Mike Kojima posted on Monday, March 10, 2014 12:13 AM
So far we have tried some easy bolt ons like a manifold spacer, headers, high flow cats and exhaust on our 350Z all with good results. Naturally at this point it is time to change camshafts to get more bolt on power out of our VQ35DE engine. One thing that discourages many people from going this route is that changing cams on a VQ engine is quite a big job. Having two banks of cylinders and 4 cams is a lot of the reason. It's not super hard technically but it requires at least a couple days of wrenching and some care has to be taken to avoid problems.
Time consuming or not, camshafts are the next logical progression in the evolution of Project 350Z so we asked our friends at Jim Wolf Technology or JWT to provide us with some of their excellent C2 cams. We chose the C2 because they were probably the biggest practical camshafts that would work in the stock bottom end engine.
Mike Kojima posted on Sunday, March 09, 2014 8:11 PM
The suspension on our FR-S was originally done over a year ago when we were prepping the car for the 2012 SEMA show. At the time the car was pretty new on the market and our choices were limited to a few prime items plus stuff we made work from the Subaru STI that shares some parts with the FR-S/BRZ. Since the time when we first built the car, Whiteline has come out with a bunch of parts dedicated to the FR-S/BRZ chassis that we have been eagerly awaiting.
Vince posted on Sunday, March 02, 2014 6:00 PM
Project Mustang gets a bunch of parts for the next season to improve throttle response, braking, and gauge information!
Dave Coleman posted on Thursday, February 27, 2014 12:50 AM
If you don't understand this secret code on your sidewall, you'll crash and die until you're dead!
Mike Kojima posted on Monday, February 24, 2014 12:56 AM
In looking for more low hanging horsepower fruit for Project 350Z, we decided to try an intake manifold plenum spacer from MotorDyne Engineering. The 350Z's VQ35DE engine has a very thin intake manifold plenum that slopes toward the front of the engine to clear the low hood line. Although this is good for styling, the engine would prefer more plenum volume and the flow to the front most cylinders is somewhat choked off due to the low overhanging plenum wall.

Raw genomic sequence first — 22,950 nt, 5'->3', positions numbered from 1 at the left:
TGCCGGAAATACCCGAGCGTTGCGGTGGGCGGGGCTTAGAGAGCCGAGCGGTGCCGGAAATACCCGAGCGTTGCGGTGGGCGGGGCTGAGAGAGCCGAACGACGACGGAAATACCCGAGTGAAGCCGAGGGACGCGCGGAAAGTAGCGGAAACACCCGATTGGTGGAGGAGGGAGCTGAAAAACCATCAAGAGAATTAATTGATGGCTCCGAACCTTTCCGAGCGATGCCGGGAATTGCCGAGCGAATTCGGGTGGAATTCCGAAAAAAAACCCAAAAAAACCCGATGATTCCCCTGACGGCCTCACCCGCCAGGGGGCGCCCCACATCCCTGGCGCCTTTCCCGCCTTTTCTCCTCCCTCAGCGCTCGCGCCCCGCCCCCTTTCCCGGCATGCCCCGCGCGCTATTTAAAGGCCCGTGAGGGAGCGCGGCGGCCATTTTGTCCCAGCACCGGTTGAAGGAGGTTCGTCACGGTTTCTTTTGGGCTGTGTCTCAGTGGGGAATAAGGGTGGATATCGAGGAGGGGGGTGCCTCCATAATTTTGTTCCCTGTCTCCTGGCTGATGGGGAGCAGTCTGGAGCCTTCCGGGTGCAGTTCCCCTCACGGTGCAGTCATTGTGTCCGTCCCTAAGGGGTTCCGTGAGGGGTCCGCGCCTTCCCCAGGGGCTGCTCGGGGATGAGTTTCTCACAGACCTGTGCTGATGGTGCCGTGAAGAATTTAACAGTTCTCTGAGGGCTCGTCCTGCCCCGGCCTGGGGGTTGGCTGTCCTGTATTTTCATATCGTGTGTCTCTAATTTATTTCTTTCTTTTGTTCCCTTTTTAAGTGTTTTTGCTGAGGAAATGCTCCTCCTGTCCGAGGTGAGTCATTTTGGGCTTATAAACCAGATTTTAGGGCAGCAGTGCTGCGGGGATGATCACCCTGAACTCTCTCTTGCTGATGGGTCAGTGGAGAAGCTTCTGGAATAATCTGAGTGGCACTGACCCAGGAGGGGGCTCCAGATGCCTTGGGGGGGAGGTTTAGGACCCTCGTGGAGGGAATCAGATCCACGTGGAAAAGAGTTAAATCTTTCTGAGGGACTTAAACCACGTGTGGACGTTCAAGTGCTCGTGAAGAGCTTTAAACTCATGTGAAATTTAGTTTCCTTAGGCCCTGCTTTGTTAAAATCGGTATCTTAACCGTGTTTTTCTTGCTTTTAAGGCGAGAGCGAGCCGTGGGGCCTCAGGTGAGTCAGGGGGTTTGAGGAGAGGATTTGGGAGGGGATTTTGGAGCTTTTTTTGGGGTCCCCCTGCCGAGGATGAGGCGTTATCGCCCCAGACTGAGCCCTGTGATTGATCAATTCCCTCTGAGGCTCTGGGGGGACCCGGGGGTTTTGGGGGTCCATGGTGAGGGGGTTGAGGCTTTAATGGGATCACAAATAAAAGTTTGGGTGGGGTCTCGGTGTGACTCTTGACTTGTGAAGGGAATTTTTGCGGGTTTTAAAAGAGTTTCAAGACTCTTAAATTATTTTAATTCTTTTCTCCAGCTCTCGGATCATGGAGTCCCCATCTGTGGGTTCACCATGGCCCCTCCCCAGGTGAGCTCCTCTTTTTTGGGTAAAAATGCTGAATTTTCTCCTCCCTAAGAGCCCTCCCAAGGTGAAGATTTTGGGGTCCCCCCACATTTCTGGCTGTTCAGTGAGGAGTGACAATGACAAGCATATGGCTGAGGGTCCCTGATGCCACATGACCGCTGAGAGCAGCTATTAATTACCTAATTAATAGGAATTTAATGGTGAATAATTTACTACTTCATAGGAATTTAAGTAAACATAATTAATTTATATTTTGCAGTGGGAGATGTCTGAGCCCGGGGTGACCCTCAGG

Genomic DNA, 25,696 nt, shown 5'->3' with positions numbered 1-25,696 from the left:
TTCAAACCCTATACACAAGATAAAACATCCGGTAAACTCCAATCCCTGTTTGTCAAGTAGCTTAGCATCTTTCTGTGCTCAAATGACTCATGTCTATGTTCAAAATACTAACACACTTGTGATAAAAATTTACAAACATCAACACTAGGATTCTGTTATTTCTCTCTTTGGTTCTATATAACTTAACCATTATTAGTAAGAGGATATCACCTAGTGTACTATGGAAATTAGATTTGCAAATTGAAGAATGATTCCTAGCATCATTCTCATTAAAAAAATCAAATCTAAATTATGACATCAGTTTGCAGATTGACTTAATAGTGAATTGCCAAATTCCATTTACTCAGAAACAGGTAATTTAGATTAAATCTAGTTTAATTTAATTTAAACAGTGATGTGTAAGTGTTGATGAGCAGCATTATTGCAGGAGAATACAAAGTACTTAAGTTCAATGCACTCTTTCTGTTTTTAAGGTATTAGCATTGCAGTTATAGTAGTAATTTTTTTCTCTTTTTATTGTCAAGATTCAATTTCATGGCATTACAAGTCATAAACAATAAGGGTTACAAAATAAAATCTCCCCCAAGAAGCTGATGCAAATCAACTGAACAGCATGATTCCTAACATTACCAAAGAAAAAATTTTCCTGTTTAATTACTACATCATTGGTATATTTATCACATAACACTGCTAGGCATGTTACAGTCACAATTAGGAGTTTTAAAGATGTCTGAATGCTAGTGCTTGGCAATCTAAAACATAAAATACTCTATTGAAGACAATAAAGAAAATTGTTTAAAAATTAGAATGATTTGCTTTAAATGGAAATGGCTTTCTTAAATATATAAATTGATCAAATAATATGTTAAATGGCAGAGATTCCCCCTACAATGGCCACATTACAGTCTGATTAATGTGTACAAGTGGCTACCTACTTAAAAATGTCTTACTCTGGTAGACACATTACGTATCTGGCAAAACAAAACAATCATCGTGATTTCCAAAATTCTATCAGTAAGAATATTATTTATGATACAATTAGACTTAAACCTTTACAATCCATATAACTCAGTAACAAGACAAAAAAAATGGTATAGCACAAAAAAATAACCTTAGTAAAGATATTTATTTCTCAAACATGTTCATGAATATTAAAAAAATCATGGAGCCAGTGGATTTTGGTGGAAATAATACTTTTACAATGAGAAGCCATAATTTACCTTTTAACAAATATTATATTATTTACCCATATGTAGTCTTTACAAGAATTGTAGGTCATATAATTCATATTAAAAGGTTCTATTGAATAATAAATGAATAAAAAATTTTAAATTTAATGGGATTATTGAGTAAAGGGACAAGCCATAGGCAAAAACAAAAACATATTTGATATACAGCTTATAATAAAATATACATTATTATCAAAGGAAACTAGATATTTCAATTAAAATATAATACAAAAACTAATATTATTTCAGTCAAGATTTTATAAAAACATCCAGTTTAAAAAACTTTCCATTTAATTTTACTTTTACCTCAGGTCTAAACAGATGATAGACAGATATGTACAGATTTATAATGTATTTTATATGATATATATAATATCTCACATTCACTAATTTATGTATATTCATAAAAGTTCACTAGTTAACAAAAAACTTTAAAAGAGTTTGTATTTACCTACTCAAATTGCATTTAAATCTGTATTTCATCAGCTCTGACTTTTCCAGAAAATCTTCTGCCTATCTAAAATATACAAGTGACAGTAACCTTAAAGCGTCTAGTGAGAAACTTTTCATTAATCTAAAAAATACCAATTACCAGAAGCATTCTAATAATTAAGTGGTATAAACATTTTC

Pablo Mazlumian posted on Sunday, February 23, 2014 8:09 PM
by Pablo Mazlumian
We install a Magnaflow system in hopes to quiet the car down a little further, given car's cat-delete setup. Find out how the test goes--with video included!
Billy Johnson posted on Wednesday, February 19, 2014 6:58 PM
Kook’s Custom Headers might not be a household name in the tuner market, but they pride themselves as the pioneers in the stainless steel header revolution. Their headers are trusted in some of the most demanding environments in the world, where every last horsepower matters. Championship-winning NASCAR, NHRA, ADRL, IHRA, NMCA, NMRA, SCCA, and NASA teams go to Kook’s Headers for their decades of experience and their high quality state-of-the-art products.
Pablo Mazlumian posted on Sunday, February 16, 2014 5:10 PM
With the engine almost fully complete and near-ready for start up, now's not the time to skimp! Check out our new fuel and engine breather systems, ensuring we get the most out of this 2JZ!
Mike Kojima posted on Thursday, February 13, 2014 2:54 AM
To be honest we were not big fans of octane boosters. In the past, we have not been able to get good quantifiable results with them over the years. Older boosters ate up the fuel system or left weird deposits on the plugs and chamber. Engines that usually need higher octane are generally expensive so we have always just used racing fuel in them, Pump gas with conservative tuning for street cars and race fuel for race cars.
Meanwhile, Royal Purple had been bugging us about testing some of their new Max Boost octane booster. They told us that it would give us 3 points in octane for sure and burn clean. Not being too enthusiastic about octane booster in general we let it sit around for about a month.
Mike Kojima posted on Tuesday, February 11, 2014 3:43 AM
Last time we saw Project Mustang, it was off getting some new suspension. With much improved underpinnings the stock wheels and tires were pretty wimpy. Our Mustang came with 255/40-19 tires on a 19x9 inch wheel from the factory, pretty small for a heavy and powerful car. With an improved Whiteline and KW suspension setup we wanted wider and more grippy tires to exploit all that our highly adjustable suspension has to offer. Well look out, HRE and Nitto are coming in to fix the situation, check it out!